This will become a favorite holiday dessert – delicious, but quick and simple, too. And, heart healthy – using predominantly whole grains and nut oil instead of butter – and filled with fruit and nuts.* This Apple Crisp is very versatile with its main ingredients. Use a crunchy, tart Fall Apple, an Anjou Pear, or a combination of both. Use any dried fruit, your favorite nut, and a nut oil for maximum flavor.

 Serves 12

Filling:

½ Cup Pure Maple Syrup
½ Cup Raisins, Dried Cranberries, or a mix of both
2 Tablespoons Fresh Squeezed Lemon Juice
1 Tablespoon Minced Candied or Crystalized Ginger, or less if you like it less strong
2 Tablespoons All-Purpose Flour
3 pounds Seasonal, Ripe Peaches, peeled and thinly sliced

Topping:

1-1/2 Cups Old Fashioned Rolled Oats
½ Cup Chopped Walnuts, Pecans, Hazelnuts, any favorite Nut – or a mixture**
½ Cup Brown Sugar
1/3 Cup Whole Wheat Flour*
½ teaspoon Ground Cinnamon
1/3 Cup Walnut Oil, any Nut Oil,** or Canola Oil

Preheat oven to 350 degrees F.

Prepare filling: In a large bowl, mix the maple syrup, dried fruit, lemon juice, ginger, and flour. Add the peaches and mix well. Pour into a 9-by-13-inch baking dish.

Prepare Topping: Mix the oats, nuts, brown sugar, whole wheat flour, and cinnamon. Add the oil and mix until the topping is moist. Pour over the filling in the baking dish.

Bake for 45 to 50 minutes or until the apples are tender and the crumble is golden brown.  Let stand for 10 minutes until serving

300 calories per serving.

 “Katherine’s Summer Peach Crisp with Nuts, Dried Fruits, and Ginger” is adapted from a recipe in “Eating Well” Magazine.

*A whole grain – whole oats and whole wheat flour – has three parts: bran, germ and endosperm. The bran and germ contain fiber, Vitamin E, B vitamins (thiamin, niacin, riboflavin and pantothenic acid) minerals (calcium, magnesium, potassium, phosphorous, sodium, selenium and iron), protein, essential oils, antioxidants and phytochemicals (plant substances that may protect health). The endosperm contains mostly starch with a little protein and very few nutrients. When a grain is refined, turning whole wheat flour into white flour or brown rice into white rice, only the nutrient-poor endosperm is left. The heart-healthy, cancer-fighting riches found in the bran and germ are lost. Learn more about whole grains…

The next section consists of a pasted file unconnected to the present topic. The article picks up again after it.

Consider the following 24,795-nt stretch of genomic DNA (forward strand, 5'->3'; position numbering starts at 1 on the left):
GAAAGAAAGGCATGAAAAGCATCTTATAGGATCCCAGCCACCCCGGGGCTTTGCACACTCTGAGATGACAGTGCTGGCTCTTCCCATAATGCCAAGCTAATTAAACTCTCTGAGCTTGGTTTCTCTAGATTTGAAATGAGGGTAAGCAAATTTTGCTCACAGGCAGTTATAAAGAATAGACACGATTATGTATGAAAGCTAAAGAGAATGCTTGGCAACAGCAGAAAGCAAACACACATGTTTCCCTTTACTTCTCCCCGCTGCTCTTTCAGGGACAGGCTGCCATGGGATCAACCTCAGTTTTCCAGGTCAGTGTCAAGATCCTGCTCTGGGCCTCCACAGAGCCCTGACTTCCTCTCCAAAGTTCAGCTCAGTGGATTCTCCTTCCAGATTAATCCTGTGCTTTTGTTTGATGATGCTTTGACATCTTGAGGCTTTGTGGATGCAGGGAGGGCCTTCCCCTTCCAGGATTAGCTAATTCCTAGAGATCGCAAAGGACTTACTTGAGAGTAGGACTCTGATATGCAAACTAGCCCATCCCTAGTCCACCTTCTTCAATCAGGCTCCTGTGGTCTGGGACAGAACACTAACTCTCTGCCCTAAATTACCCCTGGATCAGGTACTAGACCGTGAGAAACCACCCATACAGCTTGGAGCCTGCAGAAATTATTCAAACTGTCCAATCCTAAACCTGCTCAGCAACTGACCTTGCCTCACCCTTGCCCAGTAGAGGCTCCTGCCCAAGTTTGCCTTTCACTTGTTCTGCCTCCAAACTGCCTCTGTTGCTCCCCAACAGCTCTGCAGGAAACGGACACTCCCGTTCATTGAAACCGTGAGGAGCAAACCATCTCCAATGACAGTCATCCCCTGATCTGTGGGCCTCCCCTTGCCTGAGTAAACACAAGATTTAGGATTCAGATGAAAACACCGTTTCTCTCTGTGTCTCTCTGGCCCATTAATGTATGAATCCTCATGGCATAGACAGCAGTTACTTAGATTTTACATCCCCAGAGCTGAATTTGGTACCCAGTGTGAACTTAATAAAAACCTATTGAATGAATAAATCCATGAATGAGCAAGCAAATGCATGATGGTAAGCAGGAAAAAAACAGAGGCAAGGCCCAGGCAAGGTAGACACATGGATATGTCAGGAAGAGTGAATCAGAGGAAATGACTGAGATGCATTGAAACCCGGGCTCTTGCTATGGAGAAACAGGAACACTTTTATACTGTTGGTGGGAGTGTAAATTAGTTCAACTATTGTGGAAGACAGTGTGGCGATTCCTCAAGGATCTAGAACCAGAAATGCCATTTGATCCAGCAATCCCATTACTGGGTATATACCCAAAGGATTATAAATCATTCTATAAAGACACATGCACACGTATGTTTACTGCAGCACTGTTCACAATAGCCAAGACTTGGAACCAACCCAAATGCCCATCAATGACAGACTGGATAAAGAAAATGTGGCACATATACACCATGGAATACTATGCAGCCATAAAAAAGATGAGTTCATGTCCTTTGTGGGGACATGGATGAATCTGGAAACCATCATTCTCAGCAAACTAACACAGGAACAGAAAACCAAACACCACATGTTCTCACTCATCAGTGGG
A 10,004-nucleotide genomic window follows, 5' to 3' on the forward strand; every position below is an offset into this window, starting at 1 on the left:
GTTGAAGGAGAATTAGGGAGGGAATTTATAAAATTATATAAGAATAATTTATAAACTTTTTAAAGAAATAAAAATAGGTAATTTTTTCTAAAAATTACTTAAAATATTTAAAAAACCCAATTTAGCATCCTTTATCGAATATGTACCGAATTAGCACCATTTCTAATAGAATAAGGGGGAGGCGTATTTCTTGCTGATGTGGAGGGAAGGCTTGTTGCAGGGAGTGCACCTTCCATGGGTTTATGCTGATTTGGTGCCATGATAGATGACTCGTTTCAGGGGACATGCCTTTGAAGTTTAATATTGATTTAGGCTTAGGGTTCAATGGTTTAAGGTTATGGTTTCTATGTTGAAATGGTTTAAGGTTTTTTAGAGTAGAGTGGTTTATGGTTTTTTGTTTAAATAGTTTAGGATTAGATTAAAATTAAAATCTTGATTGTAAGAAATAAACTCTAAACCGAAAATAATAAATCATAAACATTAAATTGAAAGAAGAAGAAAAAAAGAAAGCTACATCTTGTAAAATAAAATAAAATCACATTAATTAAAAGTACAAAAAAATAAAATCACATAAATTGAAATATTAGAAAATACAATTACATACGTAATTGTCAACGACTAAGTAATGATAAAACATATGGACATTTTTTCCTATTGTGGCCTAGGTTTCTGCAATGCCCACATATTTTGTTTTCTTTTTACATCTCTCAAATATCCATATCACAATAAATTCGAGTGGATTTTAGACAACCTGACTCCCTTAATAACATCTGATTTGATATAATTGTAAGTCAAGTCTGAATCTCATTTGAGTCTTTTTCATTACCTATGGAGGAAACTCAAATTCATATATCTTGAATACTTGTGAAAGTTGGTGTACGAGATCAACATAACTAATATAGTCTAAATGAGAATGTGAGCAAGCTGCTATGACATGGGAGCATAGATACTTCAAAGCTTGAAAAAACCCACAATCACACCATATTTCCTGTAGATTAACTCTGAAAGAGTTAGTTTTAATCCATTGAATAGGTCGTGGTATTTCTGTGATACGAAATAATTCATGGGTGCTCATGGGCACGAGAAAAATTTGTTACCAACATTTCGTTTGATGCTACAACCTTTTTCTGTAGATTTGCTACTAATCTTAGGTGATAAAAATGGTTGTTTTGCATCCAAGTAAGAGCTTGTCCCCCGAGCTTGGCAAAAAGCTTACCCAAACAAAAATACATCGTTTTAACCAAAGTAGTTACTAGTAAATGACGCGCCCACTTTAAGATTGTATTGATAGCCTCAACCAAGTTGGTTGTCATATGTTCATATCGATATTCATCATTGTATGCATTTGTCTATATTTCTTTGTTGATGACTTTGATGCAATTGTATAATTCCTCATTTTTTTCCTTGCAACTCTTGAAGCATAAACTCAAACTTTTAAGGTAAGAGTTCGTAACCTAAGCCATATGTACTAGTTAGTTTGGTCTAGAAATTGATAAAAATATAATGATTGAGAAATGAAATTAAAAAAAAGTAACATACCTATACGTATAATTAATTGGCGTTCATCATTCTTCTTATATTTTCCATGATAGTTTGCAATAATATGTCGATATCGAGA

**Nuts – Every time a new study comes out about nuts – any nut – it’s positive news. Nut eaters around the world have fewer heart attacks, and we know that most of the protective nutrients are in the oil of the nut. While you already know each nut has a different look and flavor, each nut also has its own unique nutritional characteristics. For instance, almonds are the highest in protein and Vitamin E, and the lowest in artery-clogging saturated fat. Walnuts are the only nut with omega-3-fatty acids. Pecans have the highest antioxidant content. Pistachios contain lutein, a compound which may significantly improve eye health. ALL nuts are good for you. My favorite: Italian Hazelnuts!

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Simple, Sumptuous, Seasonal Summer Recipes

Katherine presenting: "Nutrition for Heart & Brain Health" at the Four Seasons Spa featuring recipes from "Diet Simple Farm to Table Recipes," uniquely prepared by Four Seasons' Hotel Executive Chef, Douglas Anderson, like Melon Chunks with Crumbled Feta and Fresh Mint, Cool Cucumber Soup, Seared Ahi Tuna with Wasabi Vinaigrette (photo by Viggy Parr)

Summer is a season filled with beauty!
Beautiful, sunny weather, beautiful afternoons spent with family and friends, and, of course, beautiful fresh produce straight from the garden. Summer is bursting with an abundance of delicious ingredients like juicy peaches, sweet melons, cool cucumbers and heirloom tomatoes. Take advantage of summer’s bounty with these quick and easy recipes… These recipes – and so many more – are found in my new Diet Simple companion cookbook:
Diet Simple Farm to Table Recipes: 50 New Reasons to Cook in Season!
ONLY $4.95! NEW PRICE!
Available soon as an e-book and paperback: $14.99 

Melon Chunks with Crumbled Feta and Fresh Mint

Fresh Summer Salsa with Watermelon

Silvestro’s “Italian” Gazpacho

Kjerstin’s Chicken Salad with Sweet Melon, Peaches, and Toasted Walnuts

Salad of Fingerling Potatoes, Green and Yellow Beans with a Lemony-Garlic-Herb Dressing

Zucchini Ribbons with Fresh Lemon Vinaigrette

Fresh Kale and Summer Peach Salad with Toasted Almonds and Balsamic Vinaigrette

Photo by Alison Eaves

Summer Peach Crisp with Nuts, Dried Fruit and Ginger

Dark Chocolate Dipped Seasonal Fruit & Fruit Popsicles

These recipes and so many more can be found in Diet Simple Farm to Table Recipes: 50 Reasons to Cook in Season!